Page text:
SimpleFOCmini open-loop position example / sensorless bldc / back and forth movement

Hi @simpleFOC forum,

I ran into a weird behavior, resulting in a back and forth movement of the motor.
After searching the web I am still not able to figure it out.
Any helpful push in the right direction would be just great - thanks.

Hardware: Arduino Uno R3 + SimpleFOCmini + iFlight GM5208-24 BLDC *sensorless

Problem: Testing the hardware by using the open-loop position example I ran into a weird motor movement; it jiggles back and forth. When inputting “T 1” it moves back+forth one time. When I input “T 10” it moves 10x times back and forth. Now when inputting “T 1” again it moves x10 times again - I assume it’s the position 1, moves to 10 and then back to 1. Instead of rotating to a point; it jiggles back and forth, within a ~5-10 degree window.

Any idea what I’ve messed up here?

// Open loop motor control example
 #include <SimpleFOC.h>

// BLDC motor & driver instance
// BLDCMotor motor = BLDCMotor(pole pair number);
BLDCMotor motor = BLDCMotor(7, 13.5, 20); 
// BLDCDriver3PWM driver = BLDCDriver3PWM(pwmA, pwmB, pwmC, Enable(optional));
BLDCDriver3PWM driver = BLDCDriver3PWM(3, 5, 6, 19);

// Stepper motor & driver instance
//StepperMotor motor = StepperMotor(50);
//StepperDriver4PWM driver = StepperDriver4PWM(9, 5, 10, 6,  8);

//target variable
float target_position = 0;
int poles = 7; 

// instantiate the commander
Commander command = Commander(Serial);
void doTarget(char* cmd) { command.scalar(&target_position, cmd); }
void doLimit(char* cmd) { command.scalar(&motor.voltage_limit, cmd); }
void doVelocity(char* cmd) { command.scalar(&motor.velocity_limit, cmd); }

void setup() {

  // driver config
  // power supply voltage [V]
  driver.voltage_power_supply = 12;
  // limit the maximal dc voltage the driver can set
  // as a protection measure for the low-resistance motors
  // this value is fixed on startup
  driver.voltage_limit = 12;
  // link the motor and the driver

  // limiting motor movements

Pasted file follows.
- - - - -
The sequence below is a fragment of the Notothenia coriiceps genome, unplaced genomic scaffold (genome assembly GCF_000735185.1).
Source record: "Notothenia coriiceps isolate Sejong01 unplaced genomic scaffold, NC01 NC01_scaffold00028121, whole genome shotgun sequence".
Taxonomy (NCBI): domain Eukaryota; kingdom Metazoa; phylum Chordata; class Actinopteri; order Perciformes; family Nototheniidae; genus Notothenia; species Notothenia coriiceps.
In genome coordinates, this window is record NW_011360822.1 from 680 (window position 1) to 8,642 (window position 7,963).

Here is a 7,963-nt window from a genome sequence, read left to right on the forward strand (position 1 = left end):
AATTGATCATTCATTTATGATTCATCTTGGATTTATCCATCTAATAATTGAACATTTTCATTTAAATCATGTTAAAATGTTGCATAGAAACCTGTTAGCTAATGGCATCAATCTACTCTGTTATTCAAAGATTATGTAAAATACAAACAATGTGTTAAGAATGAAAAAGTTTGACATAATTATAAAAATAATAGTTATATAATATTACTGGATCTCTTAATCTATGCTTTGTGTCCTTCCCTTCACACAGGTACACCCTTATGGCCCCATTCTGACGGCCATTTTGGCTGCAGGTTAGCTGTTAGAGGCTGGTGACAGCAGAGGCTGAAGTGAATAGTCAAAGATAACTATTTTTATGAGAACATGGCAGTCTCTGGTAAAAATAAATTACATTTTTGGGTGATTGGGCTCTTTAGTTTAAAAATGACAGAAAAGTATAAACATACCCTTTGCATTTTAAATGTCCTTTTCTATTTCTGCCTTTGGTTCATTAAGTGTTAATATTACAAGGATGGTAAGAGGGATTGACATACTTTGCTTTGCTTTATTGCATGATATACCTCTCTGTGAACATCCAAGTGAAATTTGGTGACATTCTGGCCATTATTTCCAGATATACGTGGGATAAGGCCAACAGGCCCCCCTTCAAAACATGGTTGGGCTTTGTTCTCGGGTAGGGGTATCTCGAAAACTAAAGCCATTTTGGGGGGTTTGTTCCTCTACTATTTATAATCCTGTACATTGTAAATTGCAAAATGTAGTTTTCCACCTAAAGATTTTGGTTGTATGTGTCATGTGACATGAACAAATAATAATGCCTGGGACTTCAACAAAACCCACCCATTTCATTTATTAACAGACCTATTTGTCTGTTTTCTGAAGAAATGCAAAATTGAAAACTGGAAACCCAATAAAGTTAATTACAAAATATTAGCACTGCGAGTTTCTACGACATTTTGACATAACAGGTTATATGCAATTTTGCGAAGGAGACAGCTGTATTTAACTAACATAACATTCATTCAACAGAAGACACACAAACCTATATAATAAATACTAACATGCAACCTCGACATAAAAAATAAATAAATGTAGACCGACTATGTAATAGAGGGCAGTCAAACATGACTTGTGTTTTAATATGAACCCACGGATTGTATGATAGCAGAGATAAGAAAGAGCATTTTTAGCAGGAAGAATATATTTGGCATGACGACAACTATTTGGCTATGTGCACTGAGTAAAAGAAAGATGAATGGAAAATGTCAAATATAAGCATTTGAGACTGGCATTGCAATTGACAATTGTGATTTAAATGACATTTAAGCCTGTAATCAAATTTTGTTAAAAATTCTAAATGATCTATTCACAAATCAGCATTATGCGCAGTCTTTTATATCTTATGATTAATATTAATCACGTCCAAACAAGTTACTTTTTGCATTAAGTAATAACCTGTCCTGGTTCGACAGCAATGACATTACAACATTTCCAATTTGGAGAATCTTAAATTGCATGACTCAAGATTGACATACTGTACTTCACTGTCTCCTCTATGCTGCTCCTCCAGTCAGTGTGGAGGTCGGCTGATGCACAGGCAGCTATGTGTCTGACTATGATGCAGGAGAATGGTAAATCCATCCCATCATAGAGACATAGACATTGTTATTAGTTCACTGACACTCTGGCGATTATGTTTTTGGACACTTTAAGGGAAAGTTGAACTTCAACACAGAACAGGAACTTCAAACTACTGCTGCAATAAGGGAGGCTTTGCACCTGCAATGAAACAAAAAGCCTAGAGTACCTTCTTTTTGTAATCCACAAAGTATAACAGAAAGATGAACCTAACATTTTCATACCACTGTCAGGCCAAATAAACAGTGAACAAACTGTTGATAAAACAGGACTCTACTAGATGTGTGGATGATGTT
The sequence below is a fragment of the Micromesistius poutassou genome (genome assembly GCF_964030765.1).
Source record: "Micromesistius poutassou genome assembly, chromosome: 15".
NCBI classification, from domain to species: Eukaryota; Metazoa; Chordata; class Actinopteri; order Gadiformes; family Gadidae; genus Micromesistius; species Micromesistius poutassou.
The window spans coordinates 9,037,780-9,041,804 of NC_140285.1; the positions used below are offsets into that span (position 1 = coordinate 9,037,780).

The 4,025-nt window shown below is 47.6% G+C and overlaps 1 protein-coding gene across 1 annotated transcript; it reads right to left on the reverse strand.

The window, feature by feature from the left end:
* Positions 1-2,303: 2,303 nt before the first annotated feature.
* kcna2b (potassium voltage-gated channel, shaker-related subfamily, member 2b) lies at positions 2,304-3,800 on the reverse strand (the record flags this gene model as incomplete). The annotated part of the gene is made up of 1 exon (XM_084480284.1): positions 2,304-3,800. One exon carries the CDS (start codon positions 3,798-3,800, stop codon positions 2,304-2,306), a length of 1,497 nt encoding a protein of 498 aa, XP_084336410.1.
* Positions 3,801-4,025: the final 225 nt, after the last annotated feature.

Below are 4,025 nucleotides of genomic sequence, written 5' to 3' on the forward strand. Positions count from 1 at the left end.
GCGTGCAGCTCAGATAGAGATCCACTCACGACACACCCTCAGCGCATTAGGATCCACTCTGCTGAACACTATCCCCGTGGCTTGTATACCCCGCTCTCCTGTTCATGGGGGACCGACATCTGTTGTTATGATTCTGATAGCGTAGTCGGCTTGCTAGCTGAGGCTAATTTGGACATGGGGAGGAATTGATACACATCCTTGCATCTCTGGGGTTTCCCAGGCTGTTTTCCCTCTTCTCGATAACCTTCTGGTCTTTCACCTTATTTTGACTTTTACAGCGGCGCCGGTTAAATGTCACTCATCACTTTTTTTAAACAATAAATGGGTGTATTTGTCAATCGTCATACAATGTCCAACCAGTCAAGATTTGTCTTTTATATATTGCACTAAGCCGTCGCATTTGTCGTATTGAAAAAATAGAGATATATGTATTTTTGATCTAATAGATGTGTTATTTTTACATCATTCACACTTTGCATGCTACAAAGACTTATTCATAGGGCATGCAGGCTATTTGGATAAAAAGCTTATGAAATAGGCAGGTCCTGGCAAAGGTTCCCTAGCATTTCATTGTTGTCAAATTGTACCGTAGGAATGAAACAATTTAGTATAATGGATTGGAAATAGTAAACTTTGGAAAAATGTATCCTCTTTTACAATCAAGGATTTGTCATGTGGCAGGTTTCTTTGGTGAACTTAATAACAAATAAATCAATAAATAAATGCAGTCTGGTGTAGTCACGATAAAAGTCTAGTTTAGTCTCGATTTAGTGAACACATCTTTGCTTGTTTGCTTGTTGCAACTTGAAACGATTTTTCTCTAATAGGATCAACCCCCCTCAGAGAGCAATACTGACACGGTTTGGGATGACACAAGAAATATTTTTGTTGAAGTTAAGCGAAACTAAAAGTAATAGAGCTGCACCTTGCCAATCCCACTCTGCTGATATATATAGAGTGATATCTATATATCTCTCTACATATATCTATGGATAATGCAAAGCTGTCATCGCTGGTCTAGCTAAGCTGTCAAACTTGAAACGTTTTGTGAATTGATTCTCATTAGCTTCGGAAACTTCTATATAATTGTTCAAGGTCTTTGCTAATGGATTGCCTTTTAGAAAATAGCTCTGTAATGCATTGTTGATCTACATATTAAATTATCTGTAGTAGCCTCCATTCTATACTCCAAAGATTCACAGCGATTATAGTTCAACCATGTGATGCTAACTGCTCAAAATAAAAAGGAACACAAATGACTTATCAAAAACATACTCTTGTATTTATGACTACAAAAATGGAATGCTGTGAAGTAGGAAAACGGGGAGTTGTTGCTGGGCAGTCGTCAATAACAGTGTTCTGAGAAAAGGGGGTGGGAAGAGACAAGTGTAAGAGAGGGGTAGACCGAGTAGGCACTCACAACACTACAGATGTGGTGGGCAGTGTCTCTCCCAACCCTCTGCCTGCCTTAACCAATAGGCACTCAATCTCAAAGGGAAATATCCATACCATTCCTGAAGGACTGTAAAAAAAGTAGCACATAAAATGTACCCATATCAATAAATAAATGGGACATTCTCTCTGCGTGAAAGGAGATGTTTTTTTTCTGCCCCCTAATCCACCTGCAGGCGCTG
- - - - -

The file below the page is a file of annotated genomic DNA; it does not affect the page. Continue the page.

// limit the voltage to be set to the motor
  // start very low for high resistance motors
  // currnet = resistance*voltage, so try to be well under 1Amp
  motor.voltage_limit = 6;   // [V]
  // limit/set the velocity of the transition in between 
  // target angles
  motor.velocity_limit = 3; // [rad/s] cca 50rpm
  // open loop control config
  motor.controller = MotionControlType::angle_openloop;

  // init motor hardware

  // add target command T
  command.add('T', doTarget, "target angle");
  command.add('L', doLimit, "voltage limit");
  command.add('V', doLimit, "movement velocity");

  Serial.println("Motor ready!");
  Serial.println("Set target position [rad]");

void loop() {
  // open  loop angle movements
  // using motor.voltage_limit and motor.velocity_limit
  // angles can be positive or negative, negative angles correspond to opposite motor direction
  // user communication;

My guess is that one of your phases isn’t being energised. The symptoms of this is that the motor can’t move onto the next pole pair and it’s stuck oscillating on one poll pair.

Reasons for phase not being energised could be bad pin selection (e.g a pin not capable of pwm or on different timer), bad pin configuration (e.g the gpio/timer setup code hasn’t switched it correctly to pwm gen), wiring issue e.g. loose connection, or driver configuration e.g not setting an enable pin or spi config.

I’d start by trying to see which phase is problematic. Either using an oscilloscope looking for pwm waveform or by disconnecting one motor phase at a time - if you disconnect motor phase and the motor stops oscillating then phase a was ok, if motor continues oscillating then that phase wasnt doing it’s job and is problematic

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